7 Days (2009) dir. Daniel Grou
Starring: Claude Legault, Remy Gerard, Martin Dubreuil, Fanny Mallette
By Alan Bacchus
On a level of visceral nastiness Grou delves deep into the darkest emotions and examines the effect of the absolute worst kind of violence man can commit against fellow man. Based on the plot synopsis, and the Midnight Madness program in which the film plays, one might think the film as a revenge genre picture. For good and bad, 7 Days is a concerted effort to provoke and shock without any mainstream allusions - the Lars Von Trier, Michael Haneke tradition of visceral uncompromising physical and psychological torture.
In the opening sequence the absolutely most horrific event happens to the Hamels, Bruno and Sylvie (Legault and Mallette), a well-off upper middle class Montreal couple. After a brief domestic spat with their young 9 year old daughter, they get the news that she has been abducted from school, raped and murdered - an opening reminiscent of Antichrist, a horrific death due to the irresponsibility of the parents.
While Von Trier choreographed a stylish and lyrical sequence out of this painful event, Grou dramatizes it as dispassionate matter of fact. When Bruno goes to the site of the murder Grou puts his camera into a series uncompromising close-ups of the murdered body.
When the murderer is caught this sparks Claude’s grisly journey for revenge. Grou observes Claude’s cold and calculated step by step procedure to set up his plot. As a doctor Claude is able to remove the emotion of his actions and execute his plan like a clinical procedure. And so we get to watch, over the course of seven days, some of the most ungodly torture ever committed to the big screen. Stripped naked Claude smashes his knee, whips him with chains, and performs surgical operations to produce the most painful experiences while keeping him conscious and alive.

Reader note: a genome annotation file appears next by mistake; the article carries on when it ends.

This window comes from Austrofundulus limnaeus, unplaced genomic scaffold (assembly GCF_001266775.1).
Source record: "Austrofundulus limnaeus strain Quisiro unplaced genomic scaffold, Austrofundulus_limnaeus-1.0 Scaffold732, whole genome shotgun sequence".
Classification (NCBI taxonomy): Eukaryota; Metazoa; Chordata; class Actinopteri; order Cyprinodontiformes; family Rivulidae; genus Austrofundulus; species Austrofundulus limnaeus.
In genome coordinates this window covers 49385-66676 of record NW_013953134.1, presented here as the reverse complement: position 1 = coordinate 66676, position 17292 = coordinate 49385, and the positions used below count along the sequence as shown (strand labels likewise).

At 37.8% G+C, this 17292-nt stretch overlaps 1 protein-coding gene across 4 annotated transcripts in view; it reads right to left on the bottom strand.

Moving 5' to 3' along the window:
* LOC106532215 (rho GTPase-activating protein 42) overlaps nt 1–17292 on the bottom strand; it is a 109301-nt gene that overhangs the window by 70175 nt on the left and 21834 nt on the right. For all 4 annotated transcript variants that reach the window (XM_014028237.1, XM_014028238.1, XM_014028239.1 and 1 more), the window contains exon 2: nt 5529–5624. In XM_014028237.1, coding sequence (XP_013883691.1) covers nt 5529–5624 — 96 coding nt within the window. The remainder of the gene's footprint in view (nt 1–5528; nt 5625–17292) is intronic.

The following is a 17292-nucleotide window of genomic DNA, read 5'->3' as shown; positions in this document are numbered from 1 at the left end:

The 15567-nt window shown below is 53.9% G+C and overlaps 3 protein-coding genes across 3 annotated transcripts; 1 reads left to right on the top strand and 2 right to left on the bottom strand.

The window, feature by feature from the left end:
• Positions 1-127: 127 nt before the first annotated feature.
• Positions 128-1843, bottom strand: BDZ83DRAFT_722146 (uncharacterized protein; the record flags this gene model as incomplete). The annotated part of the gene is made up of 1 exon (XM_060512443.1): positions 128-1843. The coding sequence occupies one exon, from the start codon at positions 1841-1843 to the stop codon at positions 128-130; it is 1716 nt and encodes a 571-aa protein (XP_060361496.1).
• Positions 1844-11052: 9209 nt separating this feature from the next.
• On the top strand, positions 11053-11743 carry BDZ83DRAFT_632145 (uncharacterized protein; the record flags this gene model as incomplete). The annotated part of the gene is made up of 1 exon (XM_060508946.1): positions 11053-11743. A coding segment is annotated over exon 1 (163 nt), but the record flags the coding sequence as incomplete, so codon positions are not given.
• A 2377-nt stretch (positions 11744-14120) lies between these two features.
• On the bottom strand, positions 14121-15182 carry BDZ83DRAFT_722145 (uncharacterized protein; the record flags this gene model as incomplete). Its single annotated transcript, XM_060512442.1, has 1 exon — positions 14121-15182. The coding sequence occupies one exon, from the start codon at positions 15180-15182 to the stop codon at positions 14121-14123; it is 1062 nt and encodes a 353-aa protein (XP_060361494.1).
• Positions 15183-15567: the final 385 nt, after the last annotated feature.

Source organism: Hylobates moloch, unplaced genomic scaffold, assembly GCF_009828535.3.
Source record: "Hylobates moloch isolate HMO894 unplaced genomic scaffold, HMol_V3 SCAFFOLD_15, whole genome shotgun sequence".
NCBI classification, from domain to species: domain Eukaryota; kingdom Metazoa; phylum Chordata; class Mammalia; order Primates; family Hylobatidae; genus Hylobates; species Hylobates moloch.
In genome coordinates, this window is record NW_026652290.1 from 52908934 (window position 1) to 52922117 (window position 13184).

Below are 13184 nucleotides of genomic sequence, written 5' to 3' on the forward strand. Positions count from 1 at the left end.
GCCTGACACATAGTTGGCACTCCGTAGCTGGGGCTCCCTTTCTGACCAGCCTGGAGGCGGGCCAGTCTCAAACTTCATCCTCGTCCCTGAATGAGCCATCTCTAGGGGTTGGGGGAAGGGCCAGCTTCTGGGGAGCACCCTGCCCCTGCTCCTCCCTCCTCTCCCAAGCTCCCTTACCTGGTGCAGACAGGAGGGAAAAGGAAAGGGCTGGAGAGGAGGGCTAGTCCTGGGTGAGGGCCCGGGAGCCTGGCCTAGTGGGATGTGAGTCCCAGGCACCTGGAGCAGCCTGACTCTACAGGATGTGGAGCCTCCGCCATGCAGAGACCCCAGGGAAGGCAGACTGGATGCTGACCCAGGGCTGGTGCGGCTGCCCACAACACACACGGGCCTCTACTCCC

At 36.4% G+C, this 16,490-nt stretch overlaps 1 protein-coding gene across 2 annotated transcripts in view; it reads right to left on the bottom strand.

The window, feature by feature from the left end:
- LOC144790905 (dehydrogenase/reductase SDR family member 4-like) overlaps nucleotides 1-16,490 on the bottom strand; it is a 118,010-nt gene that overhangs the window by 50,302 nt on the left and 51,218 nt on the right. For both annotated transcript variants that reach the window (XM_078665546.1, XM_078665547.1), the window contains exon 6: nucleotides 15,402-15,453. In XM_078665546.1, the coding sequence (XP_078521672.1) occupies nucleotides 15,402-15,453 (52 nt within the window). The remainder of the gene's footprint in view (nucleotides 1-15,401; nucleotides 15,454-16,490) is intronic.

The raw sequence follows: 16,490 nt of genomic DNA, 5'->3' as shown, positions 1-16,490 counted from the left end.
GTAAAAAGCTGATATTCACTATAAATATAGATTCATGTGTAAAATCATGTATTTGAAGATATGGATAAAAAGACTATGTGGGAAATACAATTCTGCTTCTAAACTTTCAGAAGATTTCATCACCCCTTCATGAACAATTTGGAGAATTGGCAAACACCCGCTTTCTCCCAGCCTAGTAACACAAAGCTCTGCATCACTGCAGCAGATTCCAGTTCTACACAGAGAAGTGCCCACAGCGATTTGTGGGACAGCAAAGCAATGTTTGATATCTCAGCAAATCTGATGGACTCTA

If the point of the graphic images were to shock us into a state of depression Grou has succeeded. But if the film were solely this relentless assault of pain, I would have left the theatre. The heart of the film emerges in the parallel story of Herve Mercure (played by the wonderful Remy Girard), the police detective, who is also suffering the loss of a loved one, his wife murdered in a petty theft convenience store robbery. Herve’s investigation is constructed like a classic cat and mouse procedural pursuit, with the detective passionately seeking to save Claude from permanently destroying his life in the name of revenge.
Grou’s tone echoes the quiet precision of David’s Fincher’s most dispassionate films. A cinematic formalism, simple and subtle camera moves continually draw the audience into Claude’s dark and damage psyche. But ‘7 Days’ actually fits into a larger prevailing movement of observational realism by a new wave of young Quebec filmmakers - Stephane Lafleur, Raphael Ouellet, Denis Cote and Maxime Giroux, and Yves Christian Fournier. All of these filmmakers and their films using a similar tone of detached realism to convey dark unspoken psychological emotions.
While this attention to detail in style and tone is admirable, Grou’s obsessed need to go where no director has gone before overshadows the film’s strength, the core character relationships between Claude and Herve - a missed opportunity bypassed in favour of cinematic cynicism.